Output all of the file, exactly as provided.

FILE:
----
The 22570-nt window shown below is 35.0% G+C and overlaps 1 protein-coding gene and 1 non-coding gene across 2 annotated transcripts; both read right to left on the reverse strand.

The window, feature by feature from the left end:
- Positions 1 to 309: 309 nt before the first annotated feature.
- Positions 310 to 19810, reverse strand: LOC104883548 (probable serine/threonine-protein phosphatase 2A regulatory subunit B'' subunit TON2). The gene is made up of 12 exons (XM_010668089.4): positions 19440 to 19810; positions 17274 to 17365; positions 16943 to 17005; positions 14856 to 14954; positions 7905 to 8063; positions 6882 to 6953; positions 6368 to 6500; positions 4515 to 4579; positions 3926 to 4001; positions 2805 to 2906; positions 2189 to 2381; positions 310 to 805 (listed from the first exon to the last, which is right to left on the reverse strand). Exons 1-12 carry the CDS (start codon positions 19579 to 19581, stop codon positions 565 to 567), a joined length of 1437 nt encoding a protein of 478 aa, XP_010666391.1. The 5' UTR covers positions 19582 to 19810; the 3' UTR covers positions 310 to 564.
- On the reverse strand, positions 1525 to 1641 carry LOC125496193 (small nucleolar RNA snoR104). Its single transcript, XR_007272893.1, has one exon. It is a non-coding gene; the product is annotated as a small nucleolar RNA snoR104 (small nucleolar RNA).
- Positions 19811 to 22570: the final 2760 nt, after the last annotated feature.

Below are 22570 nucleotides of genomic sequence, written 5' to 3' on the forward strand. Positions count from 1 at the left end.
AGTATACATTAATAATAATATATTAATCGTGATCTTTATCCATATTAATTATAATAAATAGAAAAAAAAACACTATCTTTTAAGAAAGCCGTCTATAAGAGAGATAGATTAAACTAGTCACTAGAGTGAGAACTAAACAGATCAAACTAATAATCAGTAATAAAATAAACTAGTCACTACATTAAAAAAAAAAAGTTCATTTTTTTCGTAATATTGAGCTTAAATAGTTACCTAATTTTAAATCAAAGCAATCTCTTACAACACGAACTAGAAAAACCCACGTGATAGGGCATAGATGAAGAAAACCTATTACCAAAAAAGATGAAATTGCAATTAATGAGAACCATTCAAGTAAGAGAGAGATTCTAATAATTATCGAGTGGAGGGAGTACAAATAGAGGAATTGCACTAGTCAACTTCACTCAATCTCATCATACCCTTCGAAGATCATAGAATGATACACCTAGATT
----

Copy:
The 22570-nt window shown below is 35.0% G+C and overlaps 1 protein-coding gene and 1 non-coding gene across 2 annotated transcripts; both read right to left on the reverse strand.

The window, feature by feature from the left end:
- Positions 1 to 309: 309 nt before the first annotated feature.
- Positions 310 to 19810, reverse strand: LOC104883548 (probable serine/threonine-protein phosphatase 2A regulatory subunit B'' subunit TON2). The gene is made up of 12 exons (XM_010668089.4): positions 19440 to 19810; positions 17274 to 17365; positions 16943 to 17005; positions 14856 to 14954; positions 7905 to 8063; positions 6882 to 6953; positions 6368 to 6500; positions 4515 to 4579; positions 3926 to 4001; positions 2805 to 2906; positions 2189 to 2381; positions 310 to 805 (listed from the first exon to the last, which is right to left on the reverse strand). Exons 1-12 carry the CDS (start codon positions 19579 to 19581, stop codon positions 565 to 567), a joined length of 1437 nt encoding a protein of 478 aa, XP_010666391.1. The 5' UTR covers positions 19582 to 19810; the 3' UTR covers positions 310 to 564.
- On the reverse strand, positions 1525 to 1641 carry LOC125496193 (small nucleolar RNA snoR104). Its single transcript, XR_007272893.1, has one exon. It is a non-coding gene; the product is annotated as a small nucleolar RNA snoR104 (small nucleolar RNA).
- Positions 19811 to 22570: the final 2760 nt, after the last annotated feature.

Below are 22570 nucleotides of genomic sequence, written 5' to 3' on the forward strand. Positions count from 1 at the left end.
AGTATACATTAATAATAATATATTAATCGTGATCTTTATCCATATTAATTATAATAAATAGAAAAAAAAACACTATCTTTTAAGAAAGCCGTCTATAAGAGAGATAGATTAAACTAGTCACTAGAGTGAGAACTAAACAGATCAAACTAATAATCAGTAATAAAATAAACTAGTCACTACATTAAAAAAAAAAAGTTCATTTTTTTCGTAATATTGAGCTTAAATAGTTACCTAATTTTAAATCAAAGCAATCTCTTACAACACGAACTAGAAAAACCCACGTGATAGGGCATAGATGAAGAAAACCTATTACCAAAAAAGATGAAATTGCAATTAATGAGAACCATTCAAGTAAGAGAGAGATTCTAATAATTATCGAGTGGAGGGAGTACAAATAGAGGAATTGCACTAGTCAACTTCACTCAATCTCATCATACCCTTCGAAGATCATAGAATGATACACCTAGATT